The Chris Johnson Conundrum: Is it smart to pay big bucks to a running back?

Posted: August 30, 2011 in NFL News
Tags: , , , ,

Photo: esportsinfo.com

Things are getting ugly in Tennessee. Chris Johnson, who has averaged over one-third of the team’s total yards since being drafted in 2008, has yet to show up to camp. The two sides are far apart and there’s no indication Johnson plans to walk through the door ready to practice anytime soon. The Titans reportedly have offered to make Johnson the highest paid running back in the NFL, yet Johnson wishes to be paid like the top players in the NFL. This stalemate raises the question: should NFL teams dedicate a large portion of their salary cap space to a running back?

The answer is NO and to me it isn’t even a close argument! Quick, name the last Super Bowl Champion with a running back who finished top 5 in the NFL in rushing yards… Still trying to find the answer aren’t you? It hasn’t happened since Super Bowl 38 in 2004, when Clock Killin’ Corey Dillon finished third in the NFL in rushing yards. As great as Dillon was that year, let’s not forget who plays quarterback for the New England Patriots. Corey Dillon’s salary including bonuses in 2004, $1.75 million. Not quite on the level of pay for the so-called “elite” backs at the time.

Not convinced yet? How many of last year’s top 20 in rushing yards were first round draft picks? Only seven! In fact, four went undrafted (Arian Foster, BenJarvus Green-Ellis, LeGarrette Blunt, and Fred Jackson) and two others were 7th round draft picks (Ahmad Bradshaw and Peyton Hillis).

Over the past few years, the NFL has figured this out and we see less and less high draft picks used on running backs. A few years back, a guy with Mark Ingram’s pedigree and skill set would have been a lock for the top 10. The NFL has also caught onto the short lifespan of running backs and many teams now feature a two-back attack. Having a running back of Johnson’s caliber is of course a great luxury, but not by any means essential. The key to success in today’s NFL is good line play, limited turnovers, and a great quarterback.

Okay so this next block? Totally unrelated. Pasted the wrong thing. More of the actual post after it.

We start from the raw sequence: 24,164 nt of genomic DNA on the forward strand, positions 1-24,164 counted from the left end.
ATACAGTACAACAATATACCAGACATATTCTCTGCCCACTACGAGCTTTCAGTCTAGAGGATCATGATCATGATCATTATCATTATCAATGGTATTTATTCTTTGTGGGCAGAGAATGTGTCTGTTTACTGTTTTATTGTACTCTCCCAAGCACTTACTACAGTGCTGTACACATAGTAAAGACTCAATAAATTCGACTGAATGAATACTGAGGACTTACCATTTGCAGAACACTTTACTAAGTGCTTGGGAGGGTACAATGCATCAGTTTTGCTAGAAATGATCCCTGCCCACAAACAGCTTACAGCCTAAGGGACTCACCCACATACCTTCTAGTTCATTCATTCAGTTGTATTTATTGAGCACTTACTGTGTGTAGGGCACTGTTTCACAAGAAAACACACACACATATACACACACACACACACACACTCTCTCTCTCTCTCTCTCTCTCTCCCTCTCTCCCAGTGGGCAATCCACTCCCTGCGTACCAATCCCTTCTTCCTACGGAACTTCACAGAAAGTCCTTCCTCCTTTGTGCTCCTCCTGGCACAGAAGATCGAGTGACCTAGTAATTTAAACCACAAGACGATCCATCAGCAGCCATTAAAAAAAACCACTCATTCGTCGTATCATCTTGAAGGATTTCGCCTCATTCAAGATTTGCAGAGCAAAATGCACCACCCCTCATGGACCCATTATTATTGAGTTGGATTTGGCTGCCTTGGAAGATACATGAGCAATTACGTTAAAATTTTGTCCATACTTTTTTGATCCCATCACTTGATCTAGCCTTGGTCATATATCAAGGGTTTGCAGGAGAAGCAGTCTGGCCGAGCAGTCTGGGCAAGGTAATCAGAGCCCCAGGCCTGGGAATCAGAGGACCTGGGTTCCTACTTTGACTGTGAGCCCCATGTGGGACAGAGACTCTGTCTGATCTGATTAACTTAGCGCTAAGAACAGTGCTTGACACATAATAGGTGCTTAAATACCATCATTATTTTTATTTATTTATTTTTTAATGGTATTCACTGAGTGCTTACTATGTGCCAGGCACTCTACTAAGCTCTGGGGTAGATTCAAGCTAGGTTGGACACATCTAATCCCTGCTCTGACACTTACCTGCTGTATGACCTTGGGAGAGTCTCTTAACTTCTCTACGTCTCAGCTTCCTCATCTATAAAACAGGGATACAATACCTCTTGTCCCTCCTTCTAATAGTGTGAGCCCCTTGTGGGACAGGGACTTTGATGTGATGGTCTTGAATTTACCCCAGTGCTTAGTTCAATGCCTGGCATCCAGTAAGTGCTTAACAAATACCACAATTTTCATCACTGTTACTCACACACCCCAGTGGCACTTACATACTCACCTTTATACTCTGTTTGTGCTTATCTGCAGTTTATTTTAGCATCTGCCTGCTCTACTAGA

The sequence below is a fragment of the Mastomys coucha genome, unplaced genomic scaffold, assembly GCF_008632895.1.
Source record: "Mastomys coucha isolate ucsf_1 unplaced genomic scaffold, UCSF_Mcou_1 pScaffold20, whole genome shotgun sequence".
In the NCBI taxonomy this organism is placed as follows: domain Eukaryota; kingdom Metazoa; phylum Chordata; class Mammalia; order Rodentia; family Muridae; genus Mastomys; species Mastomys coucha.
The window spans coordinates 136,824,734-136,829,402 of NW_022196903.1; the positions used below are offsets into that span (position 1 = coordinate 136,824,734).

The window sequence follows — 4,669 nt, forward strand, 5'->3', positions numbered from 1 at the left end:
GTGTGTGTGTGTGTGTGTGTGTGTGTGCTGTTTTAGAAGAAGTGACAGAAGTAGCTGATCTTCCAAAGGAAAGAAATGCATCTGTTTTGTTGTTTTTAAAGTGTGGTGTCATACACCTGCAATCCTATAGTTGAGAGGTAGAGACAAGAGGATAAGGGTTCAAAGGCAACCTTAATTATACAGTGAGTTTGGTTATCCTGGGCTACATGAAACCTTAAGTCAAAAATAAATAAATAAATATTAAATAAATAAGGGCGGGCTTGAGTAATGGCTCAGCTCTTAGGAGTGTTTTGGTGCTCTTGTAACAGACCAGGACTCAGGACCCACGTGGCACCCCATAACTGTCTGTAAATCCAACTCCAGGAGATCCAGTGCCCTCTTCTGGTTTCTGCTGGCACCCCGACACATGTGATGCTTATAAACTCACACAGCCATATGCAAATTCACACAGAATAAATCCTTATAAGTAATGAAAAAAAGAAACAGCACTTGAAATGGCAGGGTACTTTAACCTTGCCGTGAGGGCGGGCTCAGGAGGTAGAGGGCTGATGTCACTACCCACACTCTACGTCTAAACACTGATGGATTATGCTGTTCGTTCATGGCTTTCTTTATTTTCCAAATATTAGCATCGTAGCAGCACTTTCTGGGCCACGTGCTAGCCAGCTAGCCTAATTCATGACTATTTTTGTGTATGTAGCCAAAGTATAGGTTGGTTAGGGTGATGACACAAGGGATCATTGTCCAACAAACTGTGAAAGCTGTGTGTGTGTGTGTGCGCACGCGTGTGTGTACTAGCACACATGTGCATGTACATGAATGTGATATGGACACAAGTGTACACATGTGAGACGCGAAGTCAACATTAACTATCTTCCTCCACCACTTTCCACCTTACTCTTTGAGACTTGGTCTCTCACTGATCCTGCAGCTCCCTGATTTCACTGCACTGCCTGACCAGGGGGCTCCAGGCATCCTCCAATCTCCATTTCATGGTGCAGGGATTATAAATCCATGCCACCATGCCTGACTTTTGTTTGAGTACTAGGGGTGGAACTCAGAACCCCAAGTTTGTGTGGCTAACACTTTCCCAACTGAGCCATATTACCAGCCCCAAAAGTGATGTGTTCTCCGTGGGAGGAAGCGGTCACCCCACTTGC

Still not convinced? Ask Mike Shanahan and the Denver Broncos of the early 2000s, where anyone they pulled off the street was turned into a 1,000 yard back year after year. Denver’s dominating offensive line and zone blocking scheme was much more important to their success than having an elite back.

Now don’t get me wrong, I strongly believe Johnson deserves a big payday, but to be paid like the elite quarterbacks is just insane! Without Johnson, the Titans are lucky to be a 6-10 team and they likely will have a more difficult time filling the stands. With Johnson, maybe a 9-7 team at best? If you’re an NFL owner, are you breaking the bank for a few wins and ticket sales when your team has much more glaring needs?

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Comments
  1. Josephh says:

    I’m convinced. Keeping it factual — I like that. No RB is worth that type of $ yet, the 8-8 record explains it all along with the rest of the stats you’ve found.

    Keep up the good work bro!

    -Joe

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